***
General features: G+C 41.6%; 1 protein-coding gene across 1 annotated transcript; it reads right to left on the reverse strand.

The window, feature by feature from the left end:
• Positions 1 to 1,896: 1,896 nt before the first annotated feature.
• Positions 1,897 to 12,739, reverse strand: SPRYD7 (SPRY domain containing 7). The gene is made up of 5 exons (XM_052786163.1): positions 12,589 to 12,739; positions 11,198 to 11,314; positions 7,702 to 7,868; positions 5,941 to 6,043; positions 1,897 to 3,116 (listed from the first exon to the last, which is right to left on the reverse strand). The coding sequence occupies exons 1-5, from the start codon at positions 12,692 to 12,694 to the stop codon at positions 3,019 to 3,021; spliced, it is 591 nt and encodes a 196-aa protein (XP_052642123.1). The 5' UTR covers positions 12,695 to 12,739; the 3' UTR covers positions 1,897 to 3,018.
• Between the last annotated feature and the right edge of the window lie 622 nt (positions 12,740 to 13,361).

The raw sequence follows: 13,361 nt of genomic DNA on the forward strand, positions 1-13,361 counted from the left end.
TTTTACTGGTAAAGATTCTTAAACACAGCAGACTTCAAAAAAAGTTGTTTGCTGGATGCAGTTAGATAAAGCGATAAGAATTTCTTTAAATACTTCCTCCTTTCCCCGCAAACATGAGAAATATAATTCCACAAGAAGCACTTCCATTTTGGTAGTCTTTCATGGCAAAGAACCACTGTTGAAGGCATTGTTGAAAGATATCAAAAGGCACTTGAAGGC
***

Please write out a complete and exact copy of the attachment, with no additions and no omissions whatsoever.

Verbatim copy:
General features: G+C 41.6%; 1 protein-coding gene across 1 annotated transcript; it reads right to left on the reverse strand.

The window, feature by feature from the left end:
• Positions 1 to 1,896: 1,896 nt before the first annotated feature.
• Positions 1,897 to 12,739, reverse strand: SPRYD7 (SPRY domain containing 7). The gene is made up of 5 exons (XM_052786163.1): positions 12,589 to 12,739; positions 11,198 to 11,314; positions 7,702 to 7,868; positions 5,941 to 6,043; positions 1,897 to 3,116 (listed from the first exon to the last, which is right to left on the reverse strand). The coding sequence occupies exons 1-5, from the start codon at positions 12,692 to 12,694 to the stop codon at positions 3,019 to 3,021; spliced, it is 591 nt and encodes a 196-aa protein (XP_052642123.1). The 5' UTR covers positions 12,695 to 12,739; the 3' UTR covers positions 1,897 to 3,018.
• Between the last annotated feature and the right edge of the window lie 622 nt (positions 12,740 to 13,361).

The raw sequence follows: 13,361 nt of genomic DNA on the forward strand, positions 1-13,361 counted from the left end.
TTTTACTGGTAAAGATTCTTAAACACAGCAGACTTCAAAAAAAGTTGTTTGCTGGATGCAGTTAGATAAAGCGATAAGAATTTCTTTAAATACTTCCTCCTTTCCCCGCAAACATGAGAAATATAATTCCACAAGAAGCACTTCCATTTTGGTAGTCTTTCATGGCAAAGAACCACTGTTGAAGGCATTGTTGAAAGATATCAAAAGGCACTTGAAGGC